We need a dour miser to run the nation's finances
The next minister needs to tell us the truth -- that things are going to get a lot worse, says Kevin Rafter
If the position of Finance Minister was filled by open public competition, the recruitment advert would be very specific about the skills required by the successful candidate. The text of the advert would read something along the lines of: "Applicants must be prepared to take tough decisions and must take perverse pleasure in being unpopular. An ability to do dour and grumpy would be an asset."
The most significant decision Enda Kenny will make on Wednesday is to select the next Finance Minister. It is the most important job in government. Over the last few days, the negotiating teams from Fine Gael and Labour have had an opportunity to read the economic small print.
The inheritance from the outgoing Fianna Fail Government is bleak. Money from the IMF and the ECB is keeping the country afloat.
And there are no easy choices, irrespective of who emerges from the ministerial power play -- Michael Noonan on the Fine Gael side or Joan Burton, Pat Rabbitte or perhaps even Eamon Gilmore from the Labour ranks.
In terms of cabinet experience, Noonan may be the most obvious choice. But any of this quartet will have to adopt the same public persona. The next Finance Minster must clearly signal that there's no room for Mr or Mrs Nice if the country is to be dragged out of this economic mess. Don't tell us that the worst is over or that we've turned a corner. We know it's bad and that it will most likely get worse before genuine green shoots appear.
Ray MacSharry is the role model. He became 'Mac the Knife' and the poster boy for fiscal rectitude when Ireland was last an economic basket case in the late 1980s. The Fianna Fail politician was booed and jeered in public. His home was picketed. But to all and sundry, he was dour, dogged and single-minded in pursuit of his policy.
Like MacSharry, the next Finance Minister should be feared, someone who is approached with caution. What would MacSharry have done if senior bank executives had made a fool of him in paying themselves bonuses when they'd been told not to do so? The Sligo man would have slapped them around his office with a verbal bollocking.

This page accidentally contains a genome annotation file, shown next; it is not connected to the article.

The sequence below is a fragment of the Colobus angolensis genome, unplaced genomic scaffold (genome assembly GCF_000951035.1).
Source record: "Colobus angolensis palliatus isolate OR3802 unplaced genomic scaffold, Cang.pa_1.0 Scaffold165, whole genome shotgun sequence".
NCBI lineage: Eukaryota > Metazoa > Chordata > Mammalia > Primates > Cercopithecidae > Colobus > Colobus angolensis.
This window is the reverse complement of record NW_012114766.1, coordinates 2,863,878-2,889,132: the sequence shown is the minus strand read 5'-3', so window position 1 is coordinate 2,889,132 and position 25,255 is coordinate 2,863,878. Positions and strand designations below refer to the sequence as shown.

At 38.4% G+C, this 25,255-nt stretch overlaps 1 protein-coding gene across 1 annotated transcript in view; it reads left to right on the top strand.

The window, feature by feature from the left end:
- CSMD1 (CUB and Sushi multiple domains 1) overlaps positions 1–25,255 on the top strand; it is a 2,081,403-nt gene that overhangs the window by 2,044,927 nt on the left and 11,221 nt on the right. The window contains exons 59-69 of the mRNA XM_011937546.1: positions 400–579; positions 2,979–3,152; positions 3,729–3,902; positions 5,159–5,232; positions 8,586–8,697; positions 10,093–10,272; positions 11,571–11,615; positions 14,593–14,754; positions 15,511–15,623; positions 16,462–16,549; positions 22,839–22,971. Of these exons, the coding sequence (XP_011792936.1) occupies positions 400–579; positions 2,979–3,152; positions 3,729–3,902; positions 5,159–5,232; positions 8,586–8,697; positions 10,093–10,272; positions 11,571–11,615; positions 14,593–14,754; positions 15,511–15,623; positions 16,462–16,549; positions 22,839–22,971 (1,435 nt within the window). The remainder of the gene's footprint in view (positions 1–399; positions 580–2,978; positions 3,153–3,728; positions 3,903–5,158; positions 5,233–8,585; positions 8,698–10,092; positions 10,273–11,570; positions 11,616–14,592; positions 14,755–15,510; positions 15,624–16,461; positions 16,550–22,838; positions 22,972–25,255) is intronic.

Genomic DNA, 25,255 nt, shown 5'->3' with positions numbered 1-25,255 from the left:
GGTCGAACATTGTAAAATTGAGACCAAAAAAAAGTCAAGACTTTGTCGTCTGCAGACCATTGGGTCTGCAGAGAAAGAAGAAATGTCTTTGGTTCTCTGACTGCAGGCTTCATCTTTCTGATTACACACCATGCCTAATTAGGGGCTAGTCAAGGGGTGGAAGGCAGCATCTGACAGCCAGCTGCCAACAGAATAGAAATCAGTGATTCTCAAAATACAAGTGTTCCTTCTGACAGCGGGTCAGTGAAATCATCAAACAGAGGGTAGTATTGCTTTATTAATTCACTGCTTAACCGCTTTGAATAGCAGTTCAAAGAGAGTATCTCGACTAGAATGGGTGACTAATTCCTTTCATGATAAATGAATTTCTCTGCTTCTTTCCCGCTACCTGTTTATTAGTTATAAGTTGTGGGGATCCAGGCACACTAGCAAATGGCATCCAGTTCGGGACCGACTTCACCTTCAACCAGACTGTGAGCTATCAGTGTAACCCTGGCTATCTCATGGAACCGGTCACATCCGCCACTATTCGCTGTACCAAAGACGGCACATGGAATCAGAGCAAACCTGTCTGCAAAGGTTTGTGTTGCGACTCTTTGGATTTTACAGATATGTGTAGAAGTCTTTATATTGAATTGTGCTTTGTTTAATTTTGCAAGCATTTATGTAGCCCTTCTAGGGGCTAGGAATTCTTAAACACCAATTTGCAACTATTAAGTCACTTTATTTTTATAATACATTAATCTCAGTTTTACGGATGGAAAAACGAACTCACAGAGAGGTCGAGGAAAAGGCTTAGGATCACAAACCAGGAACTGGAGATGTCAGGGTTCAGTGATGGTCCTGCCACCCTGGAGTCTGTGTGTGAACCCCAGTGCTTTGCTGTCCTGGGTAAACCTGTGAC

The budget speech from 31 March, 1987, should be required reading for the new minister. MacSharry laid it on the line.
"There is no room at all for soft options. On the contrary, it is in all our interests that the Government follows a very strict discipline. There can be no concessions to interest groups and all sections of the community will have to bear some of the burden."
The job of leading the opposition response to MacSharry back in 1987 fell to the Fine Gael finance spokesperson -- one Michael Noonan. Reading Noonan's speech last week offered an insight into how the Limerick man might approach the current task as he warned Fianna Fail that there could be no slippage from the policy of cutbacks.
"They are marked men and we will mark them man for man and woman for woman. If they depart from those targets, we will have them walking and there is only one destination."
In another fascinating historical coincidence, one of those who led the public protests against the MacSharry cutbacks is another potential Finance Minister in 2011.
As thousands took to the streets after the 1987 budget, the media reported that there was vigorous applause when Pat Rabbitte -- then a leading trade unionist -- warned of "widespread industrial action throughout the country".
The actions of the incoming Government will make MacSharry look like a member of the St Vincent de Paul.
During the election, Fianna Fail claimed that it had done the "heavy lifting" in terms of closing the gap between national income and expenditure and moving the country closer to living within our means. But the coming budgets will be even more difficult to frame against low growth, higher interest rates and the continuing demands of the banking system.
On radio last Friday, the former Labour minister Barry Desmond argued that the burden of the Finance job was now far too great for one individual. The challenges are onerous -- managing the national finances, sorting out the banks and reforming the public service.
The idea of splitting the Department of Finance into a number of different divisions has been discussed by Labour and Fine Gael.
But the danger in splitting the role is that we end up with a good-cop-bad-cop strategy from Merrion Street. Only one minister can control the purse strings and only one minister can revel in being a bastard in the national interest.